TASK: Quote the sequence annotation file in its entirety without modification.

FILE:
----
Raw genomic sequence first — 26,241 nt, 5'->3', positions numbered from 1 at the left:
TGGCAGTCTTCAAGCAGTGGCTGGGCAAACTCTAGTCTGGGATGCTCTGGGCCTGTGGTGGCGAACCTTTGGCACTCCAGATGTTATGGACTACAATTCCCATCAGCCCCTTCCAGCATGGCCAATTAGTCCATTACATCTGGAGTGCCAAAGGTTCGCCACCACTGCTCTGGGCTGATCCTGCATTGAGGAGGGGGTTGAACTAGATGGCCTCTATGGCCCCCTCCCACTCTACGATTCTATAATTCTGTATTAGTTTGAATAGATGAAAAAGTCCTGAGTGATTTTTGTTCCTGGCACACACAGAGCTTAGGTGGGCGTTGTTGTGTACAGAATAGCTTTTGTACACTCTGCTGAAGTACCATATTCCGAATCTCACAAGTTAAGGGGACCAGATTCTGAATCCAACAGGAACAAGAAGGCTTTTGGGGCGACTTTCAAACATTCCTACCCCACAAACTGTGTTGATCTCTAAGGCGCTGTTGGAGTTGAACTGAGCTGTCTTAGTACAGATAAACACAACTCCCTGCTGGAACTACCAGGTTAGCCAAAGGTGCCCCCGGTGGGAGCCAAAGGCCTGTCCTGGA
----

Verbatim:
Raw genomic sequence first — 26,241 nt, 5'->3', positions numbered from 1 at the left:
TGGCAGTCTTCAAGCAGTGGCTGGGCAAACTCTAGTCTGGGATGCTCTGGGCCTGTGGTGGCGAACCTTTGGCACTCCAGATGTTATGGACTACAATTCCCATCAGCCCCTTCCAGCATGGCCAATTAGTCCATTACATCTGGAGTGCCAAAGGTTCGCCACCACTGCTCTGGGCTGATCCTGCATTGAGGAGGGGGTTGAACTAGATGGCCTCTATGGCCCCCTCCCACTCTACGATTCTATAATTCTGTATTAGTTTGAATAGATGAAAAAGTCCTGAGTGATTTTTGTTCCTGGCACACACAGAGCTTAGGTGGGCGTTGTTGTGTACAGAATAGCTTTTGTACACTCTGCTGAAGTACCATATTCCGAATCTCACAAGTTAAGGGGACCAGATTCTGAATCCAACAGGAACAAGAAGGCTTTTGGGGCGACTTTCAAACATTCCTACCCCACAAACTGTGTTGATCTCTAAGGCGCTGTTGGAGTTGAACTGAGCTGTCTTAGTACAGATAAACACAACTCCCTGCTGGAACTACCAGGTTAGCCAAAGGTGCCCCCGGTGGGAGCCAAAGGCCTGTCCTGGA